Hur­ri­canes take fight right out of the Ir­ish

Chain of turnovers twists retro show­down into rout

The Washington Post Sunday - - SPORTS - BY CHUCK CULPEP­PER

mi­ami gardens, fla. — As peo­ple do say from time to time around the greater Mi­ami area: Dude, what just hap­pened here? This psy­che­delic re­gion and the foot­ball-ad­dled na­tion atop it pre­pared to wake Sun­day with a re­al­ity that seemed lost at sea for years and that was dec­i­mated only two au­tumns ago.

It’s this: The time has come again to take the Mi­ami Hur­ri­canes very se­ri­ously. They took a per­fectly at­trac­tive match with No. 3 Notre Dame on Satur­day night, and they ran that match off the rails un­til it be­came un­rec­og­niz­able. Surely no­body among the 65,303 at Hard Rock Sta­dium pre­dicted the fi­nal score. Mi­ami 41, Notre Dame 8. Look at that wacko thing. Most of the 65,303 rev­eled in the happy hints of retro pro­vided by a team most of the na­tion doesn’t know all that well any­more. The No. 7 Hur­ri­canes (9-0) not only bounced Notre Dame (8-2) pretty much out of con­sid-

er­a­tion for the Col­lege Foot­ball Play­off while mak­ing them­selves a big, elec­tric con­tender, but they looked like their many mighty pre­de­ces­sors with their zeal, speed, brash­ness, smarts, a de­fense that seemed at times to have 15 play­ers on the field and that os­ten­ta­tious turnover chain they put around the necks of turnover-mak­ers.

Tellingly, they spent the first half Satur­day night putting it around the necks of tal­ented, hard-work­ing lo­cals. In a game that pit­ted the No. 4 team in the coun­try in per-game turnover mar­gin (Mi­ami) against the No. 5 team in that same cat­e­gory, Mi­ami wound up putting the gaudy neck­lace around Jaquan John­son from Mi­ami, Malek Young from Fort Laud­erdale and Tra­jan Bandy from Mi­ami. Those men helped a de­fense that quashed Notre Dame’s ex­cel­lent run game and picked it off at the pass, help­ing Mi­ami to a 27-0 half­time lead that ef­fec­tively short­cir­cuited the game.

Epit­o­miz­ing the kind of home- grown skill that led to Mi­ami’s five na­tional cham­pi­onships and four run­ner-up fin­ishes be­tween 1983-84 and 2002-03, John­son in­ter­cepted Notre Dame quar­ter­back Bran­don Wim­bush af­ter a tipped ball in the first quar­ter, help­ing ar­range a touch­down. Young in­ter­cepted Wim­bush on an over­thrown pass and re­turned it 13 yards to the Notre Dame 9-yard line, help­ing ar­range a field goal.

Bandy, a true fresh­man, wreaked the clincher 22 sec­onds be­fore half­time. When Notre Dame backup quar­ter­back Ian Book threw to­ward the right side­line and wide re­ceiver Kevin Stepher­son, Bandy hid and read Book’s tele­graph. He stepped into the pat­tern and the ball, ram­bled 65 yards for a score and made sure the sec­ond half would be filler, no­table for glee from fans, such as the guy kiss­ing a Jen­nifer Lopez card­board cutout.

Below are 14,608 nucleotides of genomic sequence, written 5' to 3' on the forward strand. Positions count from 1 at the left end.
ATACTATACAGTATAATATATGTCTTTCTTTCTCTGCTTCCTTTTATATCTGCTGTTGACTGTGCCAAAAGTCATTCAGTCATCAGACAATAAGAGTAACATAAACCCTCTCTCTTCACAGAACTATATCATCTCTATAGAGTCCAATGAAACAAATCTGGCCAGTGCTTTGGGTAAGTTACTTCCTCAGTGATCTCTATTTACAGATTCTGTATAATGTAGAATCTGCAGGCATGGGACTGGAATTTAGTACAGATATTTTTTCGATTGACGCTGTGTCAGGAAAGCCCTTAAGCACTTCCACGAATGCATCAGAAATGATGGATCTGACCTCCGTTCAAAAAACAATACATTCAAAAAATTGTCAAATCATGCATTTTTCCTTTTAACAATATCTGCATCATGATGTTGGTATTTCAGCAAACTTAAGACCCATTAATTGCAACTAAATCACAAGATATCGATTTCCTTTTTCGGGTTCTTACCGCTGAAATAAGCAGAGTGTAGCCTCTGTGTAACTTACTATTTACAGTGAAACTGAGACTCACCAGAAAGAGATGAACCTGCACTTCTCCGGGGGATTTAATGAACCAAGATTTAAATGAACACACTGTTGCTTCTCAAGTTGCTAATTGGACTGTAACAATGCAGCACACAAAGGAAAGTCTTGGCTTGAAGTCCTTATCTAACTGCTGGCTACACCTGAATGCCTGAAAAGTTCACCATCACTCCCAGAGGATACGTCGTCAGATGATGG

The fi­nal turnover score be­tween the turnover kings: 4-0, home or­ange.

Those plays bloated an ad­van­tage that was pro­nounced any way. Notre Dame, which had rushed for 515 yards against Bos­ton Col­lege, 182 against Michi­gan State, 341 against North Carolina, 377 against South­ern Cal­i­for­nia, 318 against North Carolina State and 380 against Wake For­est, trick­led for 76 in the first half here, even­tu­ally 109 for the game. An en­tity so com­pellingly phys­i­cal as it routed, for ex­am­ple, USC, came to look meek.

“Over­rated!” the fans chanted at the visi­tors.

Just enough sparkling Mi­ami plays added to the mix. Quar­ter­back Ma­lik Rosier, grow­ing and grow­ing in his first full year as a starter, di­rected a di­verse 58yard drive to start the scor­ing, loft­ing a flaw­less seven-yard touch­down pass to a wide re­ceiver, Brax­ton Ber­rios, who made a smash­ing catch at the last edge of the back right cor­ner of the end zone. From John­son’s in­ter­cep­tion, which set up Mi­ami 32 yards from the goal, Rosier took off on a 16-yard touch­down run up the mid­dle that had him race through Khalid Ka­reem’s right hand, Greer Mar­tini’s left hand and Nick Cole­man’s right hand, then past Ju­lian Love’s both hands and into the end zone. Travis Homer, a run­ning back from West Palm Beach, got away of­ten enough for 146 rush­ing yards.

The sta­dium, de­serted to a de­press­ing de­gree on the af­ter­noon of Oct. 24, 2015, went berserk. It seemed as if it were some other struc­ture, and it had it­self such a night only 25 months af­ter a 58-0 loss to Clemson. That nadir left Mi­ami a ple­beian 60-48 across nine sea­sons, an old dy­nasty tired and rot­ted out. It has­tened the fir­ing of then-coach Al Golden. It en­abled the even­tual hir­ing of sec­ond-year Coach Mark Richt, a for­mer Hur­ri­canes quar­ter­back cast out of Ge­or­gia af­ter win­ning of­ten but not of­ten enough.

Now, the peo­ple from here to the Pa­cific wake on a Sun­day in Novem­ber of 2017, need­ing to scratch their heads and have a look at Mi­ami. Darned if it hasn’t reawak­ened. Look at all that or­ange.

LYNNE SLADKY/AS­SO­CI­ATED PRESS

Jaquan John­son sports Mi­ami’s turnover chain Satur­day night af­ter his in­ter­cep­tion, which led to the team’s sec­ond touch­down.

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